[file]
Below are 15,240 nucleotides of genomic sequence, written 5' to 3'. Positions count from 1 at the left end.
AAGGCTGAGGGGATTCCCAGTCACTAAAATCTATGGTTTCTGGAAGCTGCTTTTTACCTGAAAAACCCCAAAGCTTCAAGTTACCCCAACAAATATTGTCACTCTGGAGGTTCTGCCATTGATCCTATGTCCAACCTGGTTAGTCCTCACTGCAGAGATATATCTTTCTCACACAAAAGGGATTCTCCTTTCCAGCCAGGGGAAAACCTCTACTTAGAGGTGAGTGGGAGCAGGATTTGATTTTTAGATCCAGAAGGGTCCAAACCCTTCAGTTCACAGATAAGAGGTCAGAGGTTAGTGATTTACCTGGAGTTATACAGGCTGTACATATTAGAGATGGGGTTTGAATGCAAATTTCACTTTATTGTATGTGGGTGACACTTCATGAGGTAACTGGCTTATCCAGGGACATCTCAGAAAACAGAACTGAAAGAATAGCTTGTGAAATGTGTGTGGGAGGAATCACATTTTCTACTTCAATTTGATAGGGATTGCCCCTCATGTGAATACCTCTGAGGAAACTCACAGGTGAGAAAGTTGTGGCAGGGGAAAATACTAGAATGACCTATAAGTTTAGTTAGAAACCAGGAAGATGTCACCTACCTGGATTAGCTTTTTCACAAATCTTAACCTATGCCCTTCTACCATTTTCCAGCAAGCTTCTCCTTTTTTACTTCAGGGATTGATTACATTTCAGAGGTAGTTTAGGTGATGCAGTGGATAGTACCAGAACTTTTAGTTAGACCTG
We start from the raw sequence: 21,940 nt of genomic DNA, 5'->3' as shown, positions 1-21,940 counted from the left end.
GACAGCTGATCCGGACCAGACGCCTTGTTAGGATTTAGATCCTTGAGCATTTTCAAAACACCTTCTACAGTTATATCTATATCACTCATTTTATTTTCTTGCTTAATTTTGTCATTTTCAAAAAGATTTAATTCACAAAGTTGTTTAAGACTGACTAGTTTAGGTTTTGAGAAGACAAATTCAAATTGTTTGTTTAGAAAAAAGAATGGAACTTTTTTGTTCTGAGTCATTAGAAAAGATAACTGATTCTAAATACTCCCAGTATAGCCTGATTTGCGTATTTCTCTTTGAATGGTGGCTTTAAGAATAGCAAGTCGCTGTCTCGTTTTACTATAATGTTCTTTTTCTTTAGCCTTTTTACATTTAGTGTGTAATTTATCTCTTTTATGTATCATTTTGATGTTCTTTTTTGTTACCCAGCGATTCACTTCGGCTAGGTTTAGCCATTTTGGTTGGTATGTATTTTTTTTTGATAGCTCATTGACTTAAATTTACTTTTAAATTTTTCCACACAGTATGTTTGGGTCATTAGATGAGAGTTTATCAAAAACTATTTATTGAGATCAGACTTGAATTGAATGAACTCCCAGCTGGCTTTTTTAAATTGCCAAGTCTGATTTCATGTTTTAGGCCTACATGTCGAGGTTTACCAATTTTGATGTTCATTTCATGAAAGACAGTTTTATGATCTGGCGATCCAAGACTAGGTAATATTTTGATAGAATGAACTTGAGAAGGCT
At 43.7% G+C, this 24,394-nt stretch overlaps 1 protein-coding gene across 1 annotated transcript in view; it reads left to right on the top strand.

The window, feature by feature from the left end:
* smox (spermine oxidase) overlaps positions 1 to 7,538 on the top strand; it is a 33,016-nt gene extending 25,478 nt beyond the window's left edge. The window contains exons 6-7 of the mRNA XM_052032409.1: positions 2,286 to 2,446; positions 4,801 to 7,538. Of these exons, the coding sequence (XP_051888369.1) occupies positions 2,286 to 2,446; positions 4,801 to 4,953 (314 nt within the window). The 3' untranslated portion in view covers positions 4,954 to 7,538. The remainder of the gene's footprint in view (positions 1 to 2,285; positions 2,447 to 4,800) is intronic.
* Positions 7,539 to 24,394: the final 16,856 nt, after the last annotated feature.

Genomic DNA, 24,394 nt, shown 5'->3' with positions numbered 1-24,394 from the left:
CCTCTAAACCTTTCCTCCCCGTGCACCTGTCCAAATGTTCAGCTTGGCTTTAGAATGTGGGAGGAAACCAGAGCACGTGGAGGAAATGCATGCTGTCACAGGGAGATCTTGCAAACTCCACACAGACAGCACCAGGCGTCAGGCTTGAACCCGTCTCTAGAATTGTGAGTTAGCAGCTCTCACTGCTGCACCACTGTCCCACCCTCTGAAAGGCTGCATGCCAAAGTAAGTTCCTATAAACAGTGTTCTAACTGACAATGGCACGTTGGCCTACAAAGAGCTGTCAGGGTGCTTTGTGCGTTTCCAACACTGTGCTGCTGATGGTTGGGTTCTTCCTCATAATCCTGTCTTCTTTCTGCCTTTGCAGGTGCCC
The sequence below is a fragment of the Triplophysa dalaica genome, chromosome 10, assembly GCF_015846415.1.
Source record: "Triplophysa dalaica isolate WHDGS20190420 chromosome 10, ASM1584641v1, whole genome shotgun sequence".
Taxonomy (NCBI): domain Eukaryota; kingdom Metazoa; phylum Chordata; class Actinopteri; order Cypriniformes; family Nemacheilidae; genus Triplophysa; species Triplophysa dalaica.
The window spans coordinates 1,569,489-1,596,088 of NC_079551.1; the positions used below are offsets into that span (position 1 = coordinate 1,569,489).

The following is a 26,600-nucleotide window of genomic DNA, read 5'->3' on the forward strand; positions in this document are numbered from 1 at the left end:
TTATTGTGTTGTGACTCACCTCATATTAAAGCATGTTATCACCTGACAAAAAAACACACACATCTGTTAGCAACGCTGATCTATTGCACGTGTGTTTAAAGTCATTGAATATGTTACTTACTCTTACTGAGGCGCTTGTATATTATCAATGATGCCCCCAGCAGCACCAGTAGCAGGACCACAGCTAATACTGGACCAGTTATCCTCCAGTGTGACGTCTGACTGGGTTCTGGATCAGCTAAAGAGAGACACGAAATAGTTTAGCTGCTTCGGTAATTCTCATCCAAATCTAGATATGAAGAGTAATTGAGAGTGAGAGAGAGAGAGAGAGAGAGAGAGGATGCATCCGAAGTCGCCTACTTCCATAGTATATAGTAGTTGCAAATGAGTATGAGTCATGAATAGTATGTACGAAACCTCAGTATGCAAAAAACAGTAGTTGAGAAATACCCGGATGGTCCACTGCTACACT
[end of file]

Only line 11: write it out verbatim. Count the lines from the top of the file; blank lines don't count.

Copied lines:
The sequence below is a fragment of the Triplophysa dalaica genome, chromosome 10, assembly GCF_015846415.1.